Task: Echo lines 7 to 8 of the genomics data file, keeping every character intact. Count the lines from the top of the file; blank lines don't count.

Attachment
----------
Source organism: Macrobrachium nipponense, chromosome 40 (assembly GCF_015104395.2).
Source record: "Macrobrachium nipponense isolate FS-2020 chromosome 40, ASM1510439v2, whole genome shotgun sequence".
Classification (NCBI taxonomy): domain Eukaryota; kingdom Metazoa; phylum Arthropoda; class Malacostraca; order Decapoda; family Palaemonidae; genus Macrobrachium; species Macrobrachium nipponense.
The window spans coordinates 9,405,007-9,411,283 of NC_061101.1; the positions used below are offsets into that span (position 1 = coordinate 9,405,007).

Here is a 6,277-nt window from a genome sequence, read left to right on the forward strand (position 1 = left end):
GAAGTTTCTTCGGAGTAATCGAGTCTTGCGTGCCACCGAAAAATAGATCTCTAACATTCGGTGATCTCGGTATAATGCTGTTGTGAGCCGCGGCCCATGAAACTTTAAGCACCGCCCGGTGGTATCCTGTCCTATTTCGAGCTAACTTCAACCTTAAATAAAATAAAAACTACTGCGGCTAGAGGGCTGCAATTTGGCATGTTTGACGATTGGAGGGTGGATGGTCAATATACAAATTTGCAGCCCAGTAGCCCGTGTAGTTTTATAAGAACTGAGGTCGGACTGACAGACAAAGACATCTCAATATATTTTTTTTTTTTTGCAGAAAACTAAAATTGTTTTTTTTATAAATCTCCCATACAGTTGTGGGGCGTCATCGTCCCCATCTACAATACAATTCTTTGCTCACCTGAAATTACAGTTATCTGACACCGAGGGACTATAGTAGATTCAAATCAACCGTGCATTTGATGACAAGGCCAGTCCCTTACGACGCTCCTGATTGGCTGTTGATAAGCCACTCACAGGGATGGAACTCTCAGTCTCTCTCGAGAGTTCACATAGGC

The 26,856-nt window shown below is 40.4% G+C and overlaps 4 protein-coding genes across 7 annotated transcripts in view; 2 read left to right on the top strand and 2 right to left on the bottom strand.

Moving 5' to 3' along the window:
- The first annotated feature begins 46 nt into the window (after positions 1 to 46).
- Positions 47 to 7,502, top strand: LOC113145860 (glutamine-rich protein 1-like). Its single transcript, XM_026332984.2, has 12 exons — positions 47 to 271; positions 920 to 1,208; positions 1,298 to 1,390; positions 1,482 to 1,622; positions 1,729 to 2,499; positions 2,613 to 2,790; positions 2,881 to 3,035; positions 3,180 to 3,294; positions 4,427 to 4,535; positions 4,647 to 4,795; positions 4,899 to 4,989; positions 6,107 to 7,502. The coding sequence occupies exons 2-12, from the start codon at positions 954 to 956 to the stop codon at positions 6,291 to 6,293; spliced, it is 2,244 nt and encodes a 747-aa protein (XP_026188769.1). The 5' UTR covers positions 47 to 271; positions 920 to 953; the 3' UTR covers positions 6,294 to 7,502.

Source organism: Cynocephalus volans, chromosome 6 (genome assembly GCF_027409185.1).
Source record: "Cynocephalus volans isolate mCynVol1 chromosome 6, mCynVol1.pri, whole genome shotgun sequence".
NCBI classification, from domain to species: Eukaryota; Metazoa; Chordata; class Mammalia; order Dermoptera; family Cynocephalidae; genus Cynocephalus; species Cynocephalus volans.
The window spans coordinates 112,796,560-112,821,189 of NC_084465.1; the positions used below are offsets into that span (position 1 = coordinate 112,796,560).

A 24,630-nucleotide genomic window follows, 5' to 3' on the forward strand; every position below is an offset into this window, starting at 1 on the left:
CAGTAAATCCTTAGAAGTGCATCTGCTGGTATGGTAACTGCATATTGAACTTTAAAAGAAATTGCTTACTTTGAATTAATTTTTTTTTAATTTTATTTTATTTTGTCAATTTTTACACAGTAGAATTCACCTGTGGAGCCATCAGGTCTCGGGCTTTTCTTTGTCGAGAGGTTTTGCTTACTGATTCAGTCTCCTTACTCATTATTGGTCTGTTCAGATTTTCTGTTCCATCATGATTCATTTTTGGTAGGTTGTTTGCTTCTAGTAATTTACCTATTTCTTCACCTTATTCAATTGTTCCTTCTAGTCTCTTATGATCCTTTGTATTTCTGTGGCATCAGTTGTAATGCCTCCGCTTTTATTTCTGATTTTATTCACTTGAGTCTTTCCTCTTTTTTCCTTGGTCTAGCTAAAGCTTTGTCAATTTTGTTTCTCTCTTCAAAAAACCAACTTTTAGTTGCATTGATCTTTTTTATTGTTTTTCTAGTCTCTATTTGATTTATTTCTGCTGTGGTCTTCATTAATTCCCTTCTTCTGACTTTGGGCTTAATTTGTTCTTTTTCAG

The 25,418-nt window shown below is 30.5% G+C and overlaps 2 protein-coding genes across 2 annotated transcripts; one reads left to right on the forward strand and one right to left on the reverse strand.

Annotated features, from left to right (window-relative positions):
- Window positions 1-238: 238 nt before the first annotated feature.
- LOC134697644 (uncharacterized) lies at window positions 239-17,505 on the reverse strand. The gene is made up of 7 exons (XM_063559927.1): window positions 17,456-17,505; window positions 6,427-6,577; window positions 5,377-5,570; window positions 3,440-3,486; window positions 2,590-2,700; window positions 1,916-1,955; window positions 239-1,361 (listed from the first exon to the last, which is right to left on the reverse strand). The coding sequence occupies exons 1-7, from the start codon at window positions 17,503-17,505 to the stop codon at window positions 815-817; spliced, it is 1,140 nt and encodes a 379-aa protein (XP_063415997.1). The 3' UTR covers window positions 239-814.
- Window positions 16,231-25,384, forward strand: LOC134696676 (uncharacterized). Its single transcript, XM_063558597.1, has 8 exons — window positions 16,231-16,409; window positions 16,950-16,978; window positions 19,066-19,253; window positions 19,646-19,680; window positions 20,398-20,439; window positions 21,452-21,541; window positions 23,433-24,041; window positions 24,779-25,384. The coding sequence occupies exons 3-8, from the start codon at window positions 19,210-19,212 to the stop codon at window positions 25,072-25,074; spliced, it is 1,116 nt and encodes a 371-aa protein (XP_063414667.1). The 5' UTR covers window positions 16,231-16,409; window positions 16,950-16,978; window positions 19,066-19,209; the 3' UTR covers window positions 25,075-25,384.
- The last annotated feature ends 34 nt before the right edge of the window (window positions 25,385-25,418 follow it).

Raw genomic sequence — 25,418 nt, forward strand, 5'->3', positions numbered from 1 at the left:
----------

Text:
The 26,856-nt window shown below is 40.4% G+C and overlaps 4 protein-coding genes across 7 annotated transcripts in view; 2 read left to right on the top strand and 2 right to left on the bottom strand.

Moving 5' to 3' along the window: